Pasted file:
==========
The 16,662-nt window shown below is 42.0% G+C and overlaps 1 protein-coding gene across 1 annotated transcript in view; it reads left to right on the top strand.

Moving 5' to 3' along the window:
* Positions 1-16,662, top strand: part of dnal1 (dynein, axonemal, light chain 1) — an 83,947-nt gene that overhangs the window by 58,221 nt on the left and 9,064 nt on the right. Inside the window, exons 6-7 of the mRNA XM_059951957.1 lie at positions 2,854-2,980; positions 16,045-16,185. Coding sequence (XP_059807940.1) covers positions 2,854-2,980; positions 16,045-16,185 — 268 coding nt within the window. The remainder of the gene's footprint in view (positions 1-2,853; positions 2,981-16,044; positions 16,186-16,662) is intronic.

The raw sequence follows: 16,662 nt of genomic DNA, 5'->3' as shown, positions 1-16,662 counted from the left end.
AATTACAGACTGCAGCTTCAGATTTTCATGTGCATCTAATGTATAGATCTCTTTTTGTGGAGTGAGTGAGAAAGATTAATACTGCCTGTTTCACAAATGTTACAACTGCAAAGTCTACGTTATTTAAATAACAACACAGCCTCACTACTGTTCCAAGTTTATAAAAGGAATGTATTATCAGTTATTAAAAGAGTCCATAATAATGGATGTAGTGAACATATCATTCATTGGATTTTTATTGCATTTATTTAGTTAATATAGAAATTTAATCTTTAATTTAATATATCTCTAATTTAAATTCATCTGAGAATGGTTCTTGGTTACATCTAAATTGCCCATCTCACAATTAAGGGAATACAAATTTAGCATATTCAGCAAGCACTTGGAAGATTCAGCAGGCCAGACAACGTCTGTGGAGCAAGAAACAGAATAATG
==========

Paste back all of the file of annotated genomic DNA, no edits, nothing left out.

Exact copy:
The 16,662-nt window shown below is 42.0% G+C and overlaps 1 protein-coding gene across 1 annotated transcript in view; it reads left to right on the top strand.

Moving 5' to 3' along the window:
* Positions 1-16,662, top strand: part of dnal1 (dynein, axonemal, light chain 1) — an 83,947-nt gene that overhangs the window by 58,221 nt on the left and 9,064 nt on the right. Inside the window, exons 6-7 of the mRNA XM_059951957.1 lie at positions 2,854-2,980; positions 16,045-16,185. Coding sequence (XP_059807940.1) covers positions 2,854-2,980; positions 16,045-16,185 — 268 coding nt within the window. The remainder of the gene's footprint in view (positions 1-2,853; positions 2,981-16,044; positions 16,186-16,662) is intronic.

The raw sequence follows: 16,662 nt of genomic DNA, 5'->3' as shown, positions 1-16,662 counted from the left end.
AATTACAGACTGCAGCTTCAGATTTTCATGTGCATCTAATGTATAGATCTCTTTTTGTGGAGTGAGTGAGAAAGATTAATACTGCCTGTTTCACAAATGTTACAACTGCAAAGTCTACGTTATTTAAATAACAACACAGCCTCACTACTGTTCCAAGTTTATAAAAGGAATGTATTATCAGTTATTAAAAGAGTCCATAATAATGGATGTAGTGAACATATCATTCATTGGATTTTTATTGCATTTATTTAGTTAATATAGAAATTTAATCTTTAATTTAATATATCTCTAATTTAAATTCATCTGAGAATGGTTCTTGGTTACATCTAAATTGCCCATCTCACAATTAAGGGAATACAAATTTAGCATATTCAGCAAGCACTTGGAAGATTCAGCAGGCCAGACAACGTCTGTGGAGCAAGAAACAGAATAATG